Opinion: Safety Training Is Key to Health of All Workers

October 28th, 2013

 Chron.com (Houston Chronicle) (10/25/13) David Michaels

The U.S. Occupational Safety and Health Administration has received a large number of reports of workers killed in their first few days of work in recent years. Most of these workers have been temporary workers; this is due to a lack of safety training and experience at their work site. According to the American Staffing Association, almost three million temporary workers are in the U.S. work force, and many perform hazardous construction and manufacturing work. As these workers can be hired for a few days, weeks, or months, employers often do not offer them safety training that they would offer to permanent employees, in order to save money.

Under the Occupational Safety and Health Act, staffing firms and their client employers share the responsibility of providing a workplace free of recognized hazards, including by providing safety training in a language that workers can understand. OSHA has begun an initiative to protect temporary workers, and will determine on every inspection if each temporary worker has been adequately trained. Further, they will explain to staffing firms their responsibility to insist their workers not be put at risk of injury or death while working.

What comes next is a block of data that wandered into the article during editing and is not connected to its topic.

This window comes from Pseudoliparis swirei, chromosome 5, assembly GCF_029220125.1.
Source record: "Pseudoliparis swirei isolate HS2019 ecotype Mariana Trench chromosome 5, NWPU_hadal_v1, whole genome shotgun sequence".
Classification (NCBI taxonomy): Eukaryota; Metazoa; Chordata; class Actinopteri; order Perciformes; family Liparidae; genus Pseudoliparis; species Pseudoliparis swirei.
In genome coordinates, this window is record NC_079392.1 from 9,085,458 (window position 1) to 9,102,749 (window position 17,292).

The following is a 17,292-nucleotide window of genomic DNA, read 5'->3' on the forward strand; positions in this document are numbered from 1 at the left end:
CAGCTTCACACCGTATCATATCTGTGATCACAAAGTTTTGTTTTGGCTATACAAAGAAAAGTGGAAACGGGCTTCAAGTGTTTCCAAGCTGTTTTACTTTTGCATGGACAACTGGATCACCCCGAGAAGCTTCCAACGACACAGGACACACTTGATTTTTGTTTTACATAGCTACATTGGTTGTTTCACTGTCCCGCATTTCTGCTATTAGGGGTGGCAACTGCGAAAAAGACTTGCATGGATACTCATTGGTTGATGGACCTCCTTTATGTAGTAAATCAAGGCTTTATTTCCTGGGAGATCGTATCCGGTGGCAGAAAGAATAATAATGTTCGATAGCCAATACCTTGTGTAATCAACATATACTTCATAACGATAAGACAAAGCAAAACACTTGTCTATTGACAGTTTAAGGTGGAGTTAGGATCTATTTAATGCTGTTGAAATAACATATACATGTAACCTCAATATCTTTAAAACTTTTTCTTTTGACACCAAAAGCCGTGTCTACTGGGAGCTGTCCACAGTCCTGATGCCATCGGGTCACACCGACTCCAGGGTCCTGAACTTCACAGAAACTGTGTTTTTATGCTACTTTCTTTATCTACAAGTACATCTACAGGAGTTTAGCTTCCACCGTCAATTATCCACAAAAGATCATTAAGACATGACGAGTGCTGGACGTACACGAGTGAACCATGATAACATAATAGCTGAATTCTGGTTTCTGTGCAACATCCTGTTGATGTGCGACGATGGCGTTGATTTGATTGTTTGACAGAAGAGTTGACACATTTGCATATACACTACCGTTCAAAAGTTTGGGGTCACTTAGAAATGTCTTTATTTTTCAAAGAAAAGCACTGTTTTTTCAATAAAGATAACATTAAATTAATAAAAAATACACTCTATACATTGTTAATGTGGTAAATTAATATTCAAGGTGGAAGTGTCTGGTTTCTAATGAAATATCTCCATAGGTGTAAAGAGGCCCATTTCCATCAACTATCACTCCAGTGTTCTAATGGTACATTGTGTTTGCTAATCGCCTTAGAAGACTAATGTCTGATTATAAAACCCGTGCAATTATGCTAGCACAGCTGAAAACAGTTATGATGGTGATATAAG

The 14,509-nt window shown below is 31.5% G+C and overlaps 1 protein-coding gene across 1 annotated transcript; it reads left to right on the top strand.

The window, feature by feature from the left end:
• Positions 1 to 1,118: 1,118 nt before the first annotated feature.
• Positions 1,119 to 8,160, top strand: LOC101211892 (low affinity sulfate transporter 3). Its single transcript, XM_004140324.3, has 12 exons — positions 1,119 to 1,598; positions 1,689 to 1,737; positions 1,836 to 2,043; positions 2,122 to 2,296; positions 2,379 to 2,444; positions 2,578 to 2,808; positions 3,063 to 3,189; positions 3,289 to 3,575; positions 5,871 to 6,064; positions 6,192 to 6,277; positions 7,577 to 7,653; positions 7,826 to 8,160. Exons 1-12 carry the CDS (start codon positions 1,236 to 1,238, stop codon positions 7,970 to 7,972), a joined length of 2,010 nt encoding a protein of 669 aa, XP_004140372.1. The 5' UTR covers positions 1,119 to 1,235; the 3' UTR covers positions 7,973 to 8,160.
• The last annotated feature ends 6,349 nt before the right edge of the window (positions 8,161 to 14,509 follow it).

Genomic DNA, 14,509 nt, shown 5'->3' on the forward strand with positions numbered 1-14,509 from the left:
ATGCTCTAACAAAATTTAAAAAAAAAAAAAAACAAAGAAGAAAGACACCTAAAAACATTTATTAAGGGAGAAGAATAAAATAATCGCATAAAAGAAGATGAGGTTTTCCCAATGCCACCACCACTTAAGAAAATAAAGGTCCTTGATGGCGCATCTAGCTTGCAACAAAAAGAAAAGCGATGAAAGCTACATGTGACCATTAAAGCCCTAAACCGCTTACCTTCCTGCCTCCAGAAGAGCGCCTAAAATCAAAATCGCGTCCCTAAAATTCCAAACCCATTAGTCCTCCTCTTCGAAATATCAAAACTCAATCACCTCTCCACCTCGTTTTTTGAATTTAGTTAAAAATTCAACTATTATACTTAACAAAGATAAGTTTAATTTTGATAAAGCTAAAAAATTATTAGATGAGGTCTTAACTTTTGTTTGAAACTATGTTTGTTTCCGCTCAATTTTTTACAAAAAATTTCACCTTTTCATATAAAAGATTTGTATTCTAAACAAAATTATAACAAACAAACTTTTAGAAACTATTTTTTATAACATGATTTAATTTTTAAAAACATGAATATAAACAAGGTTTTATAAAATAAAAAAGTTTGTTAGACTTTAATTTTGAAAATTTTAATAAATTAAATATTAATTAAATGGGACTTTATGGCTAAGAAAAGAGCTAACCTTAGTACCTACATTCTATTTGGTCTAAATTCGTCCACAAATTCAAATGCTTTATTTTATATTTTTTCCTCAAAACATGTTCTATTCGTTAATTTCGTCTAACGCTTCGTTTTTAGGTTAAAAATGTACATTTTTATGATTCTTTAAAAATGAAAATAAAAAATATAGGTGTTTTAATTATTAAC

Quote of the Month

October 21st, 2013

“Successful and unsuccessful people do not vary greatly in their abilities. They vary in their desires to reach their potential.”

-John Maxwell

PwC: Manufacturing Hiring Plans Hit Five-Year High

October 21st, 2013

PwC’s Q3 2013 Manufacturing Barometer shows a gain in U.S. industrial manufacturers with an optimistic view of the global economy during the next 12 months to 40% in the third quarter from 31% in the second quarter and 29% a year ago. In addition, 60% are optimistic about the U.S. economy, and 78% think the U.S. economy grew in the third quarter, marking the highest level in seven years. “Despite the uptick in global economic sentiment, the U.S. remains the growth driver in the industrial manufacturing sector, with continued signs of healthy demand, pricing strength, new product investment, and hiring,” says Bobby Bono, U.S. industrial manufacturing leader at PwC.

The survey reveals that 58% of respondents plan to add employees during the next 12 months, up 16 points from the second quarter, with demand high for skilled labor (35%), professionals and technicians (35%), and production workers (30%). However, 77% said they need to fill skill gaps, the biggest of which are in middle management (70%) and skilled labor (67%). Another 50% of respondents said they had open positions that cannot be filled with skilled employees.